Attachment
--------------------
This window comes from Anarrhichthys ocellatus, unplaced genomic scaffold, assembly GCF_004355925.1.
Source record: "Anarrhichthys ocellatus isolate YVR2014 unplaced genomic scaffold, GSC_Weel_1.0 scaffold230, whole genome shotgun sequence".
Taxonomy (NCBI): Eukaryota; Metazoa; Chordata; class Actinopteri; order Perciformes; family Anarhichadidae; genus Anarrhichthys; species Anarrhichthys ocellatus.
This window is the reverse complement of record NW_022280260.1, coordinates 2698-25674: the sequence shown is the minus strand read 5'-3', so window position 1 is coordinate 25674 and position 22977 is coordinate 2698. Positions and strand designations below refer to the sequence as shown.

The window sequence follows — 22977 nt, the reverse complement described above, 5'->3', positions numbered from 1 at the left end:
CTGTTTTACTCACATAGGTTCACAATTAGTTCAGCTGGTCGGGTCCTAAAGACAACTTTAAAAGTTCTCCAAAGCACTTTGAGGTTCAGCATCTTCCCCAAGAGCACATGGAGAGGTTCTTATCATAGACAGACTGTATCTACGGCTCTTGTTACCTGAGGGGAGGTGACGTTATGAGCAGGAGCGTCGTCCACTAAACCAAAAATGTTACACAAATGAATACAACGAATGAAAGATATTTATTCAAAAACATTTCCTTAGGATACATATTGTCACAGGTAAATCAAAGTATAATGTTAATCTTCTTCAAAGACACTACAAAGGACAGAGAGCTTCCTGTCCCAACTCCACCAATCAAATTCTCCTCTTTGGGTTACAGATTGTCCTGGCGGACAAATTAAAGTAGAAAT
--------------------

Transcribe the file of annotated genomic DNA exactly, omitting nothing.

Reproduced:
This window comes from Anarrhichthys ocellatus, unplaced genomic scaffold, assembly GCF_004355925.1.
Source record: "Anarrhichthys ocellatus isolate YVR2014 unplaced genomic scaffold, GSC_Weel_1.0 scaffold230, whole genome shotgun sequence".
Taxonomy (NCBI): Eukaryota; Metazoa; Chordata; class Actinopteri; order Perciformes; family Anarhichadidae; genus Anarrhichthys; species Anarrhichthys ocellatus.
This window is the reverse complement of record NW_022280260.1, coordinates 2698-25674: the sequence shown is the minus strand read 5'-3', so window position 1 is coordinate 25674 and position 22977 is coordinate 2698. Positions and strand designations below refer to the sequence as shown.

The window sequence follows — 22977 nt, the reverse complement described above, 5'->3', positions numbered from 1 at the left end:
CTGTTTTACTCACATAGGTTCACAATTAGTTCAGCTGGTCGGGTCCTAAAGACAACTTTAAAAGTTCTCCAAAGCACTTTGAGGTTCAGCATCTTCCCCAAGAGCACATGGAGAGGTTCTTATCATAGACAGACTGTATCTACGGCTCTTGTTACCTGAGGGGAGGTGACGTTATGAGCAGGAGCGTCGTCCACTAAACCAAAAATGTTACACAAATGAATACAACGAATGAAAGATATTTATTCAAAAACATTTCCTTAGGATACATATTGTCACAGGTAAATCAAAGTATAATGTTAATCTTCTTCAAAGACACTACAAAGGACAGAGAGCTTCCTGTCCCAACTCCACCAATCAAATTCTCCTCTTTGGGTTACAGATTGTCCTGGCGGACAAATTAAAGTAGAAAT